Monday 23 March 2015

Kimberley Quest: what's it like?

So, the Kimberley Quest is an expedition vessel with nine guest berths that cruises the Kimberley coast in the north-west of Australia during the Dry season. The cruises range from eight to fourteen days, but I'm on board - sadly - for just three nights. We're getting the full deal, though, with lots of the optional extras: there's been cruising, fishing, star-gazing, tender excursions (not as loved-up as that sounds, actually), helicopter trips, Aboriginal rock art, bush walks and a swimming hole. Plus food! Two breakfasts are standard, lunch is big, dinner is bigger, and Riss the chief stewardess is solicitousness incarnate.

It's not one of those fancy Caribbean charters where the staff flit around unobtrusively: this is Australia, and the crew mix freely with the guests, and everyone is of course on first-name terms. That makes for a much more interesting experience, as they all have good stories to tell (many involving crocs, naturally.) But the service is excellent and everyone does their job well. Louis will even, when required, do a pre-swim croc-spotting snorkel, which to me seems to be going above and beyond. (I wasn't exaggerating, about the croc stories.)
The cabins all vary a bit - mine was in the bow, a double bed with ensuite, fridge, wardrobe and room to move around. Everything is neat and ship-shape, it feels pretty new, and it's definitely comfortable. We guests have full run of the boat, from the back deck where most meals are taken, through the galley/living room area, where the air conditioning is bliss each time we come back aboard from an outing, up to the wheelhouse, where owner/operator Jeff sits behind his bank of screens (one of them showing the cricket). Out on the front deck, there's a spa bath - and that's an odd experience, to sit in water on top of water surrounded by water. Olivia's frequent visits to offer drinks meant water (or liquid, anyway) inside as well.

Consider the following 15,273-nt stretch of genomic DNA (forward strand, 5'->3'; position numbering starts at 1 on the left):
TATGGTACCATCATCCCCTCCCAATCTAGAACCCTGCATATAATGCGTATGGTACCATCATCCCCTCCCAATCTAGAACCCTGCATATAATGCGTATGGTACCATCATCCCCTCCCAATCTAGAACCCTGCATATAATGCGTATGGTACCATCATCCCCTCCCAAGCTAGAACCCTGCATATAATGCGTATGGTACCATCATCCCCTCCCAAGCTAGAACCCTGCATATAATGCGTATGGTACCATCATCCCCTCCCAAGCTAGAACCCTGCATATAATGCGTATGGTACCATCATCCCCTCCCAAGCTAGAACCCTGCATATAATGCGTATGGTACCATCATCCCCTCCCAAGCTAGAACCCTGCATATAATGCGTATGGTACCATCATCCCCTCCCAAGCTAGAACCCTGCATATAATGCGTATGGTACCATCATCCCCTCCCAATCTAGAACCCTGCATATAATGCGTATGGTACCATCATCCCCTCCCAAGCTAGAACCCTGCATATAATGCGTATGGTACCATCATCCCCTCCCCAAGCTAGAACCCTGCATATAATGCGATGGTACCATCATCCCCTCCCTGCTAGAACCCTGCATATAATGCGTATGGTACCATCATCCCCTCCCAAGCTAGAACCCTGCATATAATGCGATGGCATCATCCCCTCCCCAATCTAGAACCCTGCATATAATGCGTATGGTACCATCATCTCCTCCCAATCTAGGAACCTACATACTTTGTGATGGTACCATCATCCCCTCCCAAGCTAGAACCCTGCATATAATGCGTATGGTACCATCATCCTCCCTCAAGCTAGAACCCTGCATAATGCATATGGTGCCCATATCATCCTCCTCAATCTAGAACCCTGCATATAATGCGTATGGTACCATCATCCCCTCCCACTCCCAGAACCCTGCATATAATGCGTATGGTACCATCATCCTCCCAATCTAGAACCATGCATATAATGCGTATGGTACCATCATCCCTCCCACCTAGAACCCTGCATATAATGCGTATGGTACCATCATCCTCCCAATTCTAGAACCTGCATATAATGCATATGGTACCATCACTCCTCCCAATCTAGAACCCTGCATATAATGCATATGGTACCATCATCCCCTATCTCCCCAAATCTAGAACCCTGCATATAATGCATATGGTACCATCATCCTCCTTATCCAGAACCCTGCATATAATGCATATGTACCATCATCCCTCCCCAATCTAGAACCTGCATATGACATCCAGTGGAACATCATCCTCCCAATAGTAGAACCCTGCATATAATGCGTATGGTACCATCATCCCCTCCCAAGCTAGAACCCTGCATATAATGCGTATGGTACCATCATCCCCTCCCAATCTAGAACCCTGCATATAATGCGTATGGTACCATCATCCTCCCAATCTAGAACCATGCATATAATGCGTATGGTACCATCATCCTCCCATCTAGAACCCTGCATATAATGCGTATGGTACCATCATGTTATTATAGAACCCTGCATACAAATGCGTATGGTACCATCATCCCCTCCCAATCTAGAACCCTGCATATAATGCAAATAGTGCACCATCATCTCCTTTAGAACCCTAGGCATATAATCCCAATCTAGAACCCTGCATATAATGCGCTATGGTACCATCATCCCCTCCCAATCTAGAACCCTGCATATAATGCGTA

Tim is the resident authority on nature and history, geological and hunan, and showed us some Aboriginal rock art under an overhang that he'd spotted by chance one day when bird-watching as the boat cruised past - what are the odds? Actually, pretty high: the indigenous people have been roaming this area, inhospitable as it looks to my eyes (trackless, crocs, stingers, snakes etc, formidable tides) for many thousands of years: Tim estimated some of the paintings we saw were 40,000 years old, and that the landscape conceals uncountable examples, most of which are, and probably will remain, undiscovered.

That is one of the very special things about the Kimberley: as well as being stunningly beautiful, it's an ancient land, and a dangerous one. Calling the Kimberley Quest an expedition vessel rather than just a motor yacht isn't an affectation - that's exactly what it is. All that comfort is just icing on the cake.

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